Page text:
“At our annual conference [held online in July], it was anticipated that UK PGT programmes could be popular with EU applicants for 2020-21, given they will have to pay overseas fees from 2021-22 onwards,” Dr Houston said, adding that this would mean there was a good chance universities had taken this into account when setting fees.

simon.baker@timeshighereducation.com 


Full fees survey table for 2020-21

InstitutionPGT home/EU classroom (£s)PGT home/EU lab (£s)PGT overseas classroom (£s)PGT overseas lab (£s)MBA home/EU (£s)MBA overseas (£s)
Source: Complete University Guide
Notes: All fees relate to full-time fees per year (unless otherwise stated). † Figures are from 2019-20. ‡ MBA part-time or modular fee. ‡‡ May be a course fee.  A “–” indicates N/A or that no data were supplied.

Where the numbers come from

Data are based on a survey conducted by the Complete University Guide. The survey results have been published annually since 2002, when Mike Reddin first presented them.

Institutions were asked to provide a typical fee, although some chose to provide a range. Figures are for guidance only. Fees for specific courses may vary from those shown. The averages published in the article exclude institutions that provided a range.

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Reader's comments (2)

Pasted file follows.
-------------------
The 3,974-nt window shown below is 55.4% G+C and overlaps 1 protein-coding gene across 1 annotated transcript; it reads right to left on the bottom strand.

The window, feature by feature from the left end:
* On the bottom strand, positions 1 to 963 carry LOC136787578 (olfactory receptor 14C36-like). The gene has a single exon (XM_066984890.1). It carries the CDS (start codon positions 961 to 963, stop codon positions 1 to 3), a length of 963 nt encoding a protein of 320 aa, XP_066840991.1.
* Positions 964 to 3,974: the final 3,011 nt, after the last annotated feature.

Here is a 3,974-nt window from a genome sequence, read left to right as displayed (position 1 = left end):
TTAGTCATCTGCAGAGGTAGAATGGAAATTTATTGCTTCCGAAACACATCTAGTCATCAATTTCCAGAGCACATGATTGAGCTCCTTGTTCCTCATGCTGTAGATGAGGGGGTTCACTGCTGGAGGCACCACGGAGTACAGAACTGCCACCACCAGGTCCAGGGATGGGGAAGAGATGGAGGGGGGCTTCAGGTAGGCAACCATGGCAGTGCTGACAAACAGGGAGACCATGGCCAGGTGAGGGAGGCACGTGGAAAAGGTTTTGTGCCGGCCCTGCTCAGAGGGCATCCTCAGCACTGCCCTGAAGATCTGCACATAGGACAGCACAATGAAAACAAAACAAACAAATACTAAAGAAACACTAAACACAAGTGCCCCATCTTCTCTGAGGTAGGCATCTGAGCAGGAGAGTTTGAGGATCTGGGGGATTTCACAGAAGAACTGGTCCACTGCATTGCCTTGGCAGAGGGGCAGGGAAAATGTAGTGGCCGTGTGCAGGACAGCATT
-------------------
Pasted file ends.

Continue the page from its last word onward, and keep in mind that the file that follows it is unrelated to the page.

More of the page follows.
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The Knowledge Partnership has been publishing our Tuition Fees Benchmarking Tool since 2012 so it is really interesting to compare the results from the survey with the published fees. TKP collect the published fees (both International and UK/EU), for all university courses in the UK at both undergraduate and postgraduate taught level and as such can provide a more accurate view of the trends in fees. Examining the data indicates that International fees for classroom and lab based courses have increased by around 5% each year since 2017/18, not just in 2018/19 or 2020/21. The percentage increase figures reported in the article are different to the increases we see using the data in the Fees Benchmarking Tool. For classroom based courses international fees increased by 5.1% in 2017/18, 4.8% in 2018/19 and 4.9% in 2020/21. A similar increase can be seen in lab based courses: 5.2% in 2017/18, 4.3% in 2018/19 and 4.6% in 2020/21. This indicates that fees at universities have not increased in 2020/21 by any more than in previous years. For MBAs the picture is slightly more complicated. Just over a third of universities (36%) offering an MBA charge the same fee to both International and UK/EU students. Using the benchmarking tool we can see a steady increase in MBA fees, that, in recent years, is broadly in line with the increase in fees for classroom and lab based programmes. (For international fees: 2.5% 2017/18, 4.6% in 2018/19 and 5.0% in 2020/21). The final thoughts we have are around the timing for fees setting. As the article points out the fees for 2020/21 would have been decided before the covid-19 pandemic hit the UK. In our experience most universities publish their fees between September and January for the following academic year, which means the decision making process around this happens much earlier in Spring, so the fees for 2020/21 would have been set in 2019, up to a year before the pandemic when there was no indication that the 2020/21 academic year would be any different to 2019/20. The fees setting process for 2021/22 will have been taking place during lockdown so it will be interesting to see whether or not universities choose to increase fees by more than inflation or to hold or decrease their fees as THE are reporting is happening in the US.